Austria adopts tough measures to curb refugee influx
The Austrian parliament adopted a controversial bill Wednesday aimed at stemming the flow of refugees into the country despite harsh criticism by rights campaigners and from the neighboring Italy.
Members of the legislature passed the hotly-disputed bill by 98 votes to 67, allowing the government to declare a “state of emergency” over the refugee crisis and reject most asylum-seekers directly at the border.
Based on the legislation, authorities are now allowed to only accept cases of refugees facing safety threats in a neighboring transit country or requests by those whose relatives are already in Austria.
The bill, one of Europe’s toughest asylum laws, comes amid efforts by Austria’s political leadership to contain the surge of far-right parties.
The proposed legislation in Austria comes shortly after the candidate of the far-right Freedom Party (FPOe), Norbert Hofer, won the first round of a presidential ballot on April 24, sending shock waves through the political establishment in the country. Two main candidates of Austria’s ruling coalition failed to even make it into the runoff on May 22. Observers say the FPOe could also do well in the next scheduled general election in 2018 as it has consistently scored more than 30 percent in polls.
The legislation has met fierce criticism by rights groups, religious leaders and opposition parties as the preventive measure covers refugees from war-torn countries such as Syria. Campaigners said the measures would clearly run against international human rights conventions.
As part of its restrictive measures, Austria also plans to reinstate border controls, including a 370-meter (1,200-foot) fence, at the Brenner Pass in the Alps. That has specifically irked officials in Italy with some likening it to preparations for a military invasion.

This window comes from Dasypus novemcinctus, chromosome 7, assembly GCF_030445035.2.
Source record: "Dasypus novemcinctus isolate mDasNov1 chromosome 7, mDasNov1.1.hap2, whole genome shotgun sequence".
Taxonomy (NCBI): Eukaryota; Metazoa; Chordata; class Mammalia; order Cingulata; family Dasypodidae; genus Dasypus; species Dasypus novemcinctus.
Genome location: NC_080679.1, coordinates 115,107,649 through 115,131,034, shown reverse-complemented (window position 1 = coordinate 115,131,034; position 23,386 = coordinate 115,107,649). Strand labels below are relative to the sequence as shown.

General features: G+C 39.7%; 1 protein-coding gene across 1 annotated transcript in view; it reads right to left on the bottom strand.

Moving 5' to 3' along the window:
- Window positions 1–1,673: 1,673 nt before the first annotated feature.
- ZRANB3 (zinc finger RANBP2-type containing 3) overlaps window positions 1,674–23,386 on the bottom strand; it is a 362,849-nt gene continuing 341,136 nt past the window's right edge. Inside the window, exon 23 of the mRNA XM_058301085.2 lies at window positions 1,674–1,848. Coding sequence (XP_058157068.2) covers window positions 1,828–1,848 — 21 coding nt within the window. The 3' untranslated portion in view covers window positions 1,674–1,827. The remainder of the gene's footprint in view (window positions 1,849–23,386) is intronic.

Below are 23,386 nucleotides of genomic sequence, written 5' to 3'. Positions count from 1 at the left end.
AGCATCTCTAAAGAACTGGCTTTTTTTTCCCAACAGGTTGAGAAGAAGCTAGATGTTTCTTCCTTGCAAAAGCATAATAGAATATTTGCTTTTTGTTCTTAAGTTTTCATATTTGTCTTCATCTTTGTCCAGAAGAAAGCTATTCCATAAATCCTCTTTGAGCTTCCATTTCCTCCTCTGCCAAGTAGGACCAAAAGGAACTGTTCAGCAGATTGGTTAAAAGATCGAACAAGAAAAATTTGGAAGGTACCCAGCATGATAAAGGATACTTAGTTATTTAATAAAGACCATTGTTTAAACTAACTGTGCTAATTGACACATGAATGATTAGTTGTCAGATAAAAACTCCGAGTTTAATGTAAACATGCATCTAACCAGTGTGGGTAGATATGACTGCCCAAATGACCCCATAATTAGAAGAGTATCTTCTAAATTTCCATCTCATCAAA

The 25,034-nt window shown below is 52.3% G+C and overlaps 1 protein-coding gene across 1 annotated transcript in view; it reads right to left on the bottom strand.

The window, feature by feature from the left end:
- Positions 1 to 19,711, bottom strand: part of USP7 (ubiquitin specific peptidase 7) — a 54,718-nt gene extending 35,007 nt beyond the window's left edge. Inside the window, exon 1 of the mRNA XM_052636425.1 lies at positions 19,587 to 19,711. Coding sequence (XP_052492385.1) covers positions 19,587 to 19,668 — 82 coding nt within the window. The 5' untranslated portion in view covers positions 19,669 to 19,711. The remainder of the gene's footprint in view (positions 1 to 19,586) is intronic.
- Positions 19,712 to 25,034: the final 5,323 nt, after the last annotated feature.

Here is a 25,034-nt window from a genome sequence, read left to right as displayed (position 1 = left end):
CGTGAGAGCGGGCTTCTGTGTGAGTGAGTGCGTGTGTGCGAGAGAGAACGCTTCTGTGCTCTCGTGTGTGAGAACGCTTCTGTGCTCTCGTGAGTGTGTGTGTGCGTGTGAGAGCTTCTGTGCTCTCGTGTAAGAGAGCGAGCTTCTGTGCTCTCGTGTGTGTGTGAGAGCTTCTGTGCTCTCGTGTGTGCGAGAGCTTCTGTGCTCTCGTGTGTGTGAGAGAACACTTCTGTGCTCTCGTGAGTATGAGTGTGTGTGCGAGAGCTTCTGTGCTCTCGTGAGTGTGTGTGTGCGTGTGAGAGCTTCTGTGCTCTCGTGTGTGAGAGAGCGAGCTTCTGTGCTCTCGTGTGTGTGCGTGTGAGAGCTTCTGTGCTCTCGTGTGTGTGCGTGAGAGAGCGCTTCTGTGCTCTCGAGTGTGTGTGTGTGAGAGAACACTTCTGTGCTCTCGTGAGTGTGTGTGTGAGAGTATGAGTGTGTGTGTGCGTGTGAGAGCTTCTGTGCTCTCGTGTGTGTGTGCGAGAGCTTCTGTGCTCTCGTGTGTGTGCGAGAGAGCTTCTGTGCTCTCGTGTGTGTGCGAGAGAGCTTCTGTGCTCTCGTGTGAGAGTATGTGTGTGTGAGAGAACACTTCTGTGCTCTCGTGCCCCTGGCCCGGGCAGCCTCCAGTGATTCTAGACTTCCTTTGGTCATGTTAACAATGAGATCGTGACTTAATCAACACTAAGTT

Italian Prime Minister Matteo Renzi on Wednesday denounced the plan, saying it was “shamelessly against European rules, as well as being against history, against logic and against the future.”
Renzi said the number of refugees arriving in Italy via the Mediterranean was not so high, arguing that Austria’s plans for erecting walls at the border with Italy showed an “exaggerated” alarm.
Officials in the Austrian government, however, have defended the bill and other measures, saying Austria has had enough flexibility regarding the refugees.
“We cannot shoulder the whole world’s burden,” said Interior Minister Wolfgang Sobotka, who added that Austria had no other choice as long as “so many other European Union members fail to do their part” to limit the influx of refugees.
More than 1.1 million refugees arrived in Europe last year, triggering the worst crisis for the continent in decades. Some 90,000 people submitted asylum applications to Austria in 2015, the second-highest in the European Union on a per capita basis.
The European Union reached a deal with Turkey earlier this year to stem the flow of refugees, who mostly escape war and poverty in the Middle East and North Africa. Based on the agreement, which has sparked global condemnation over the violation of the rights of refugees, Turkey has been taking back since March 20 anyone arriving illegally at the shores of Greece back to its soil in return for financial privileges from the EU. Ankara could also enjoy an accelerated processing of its bid to join the 28-nation European Union.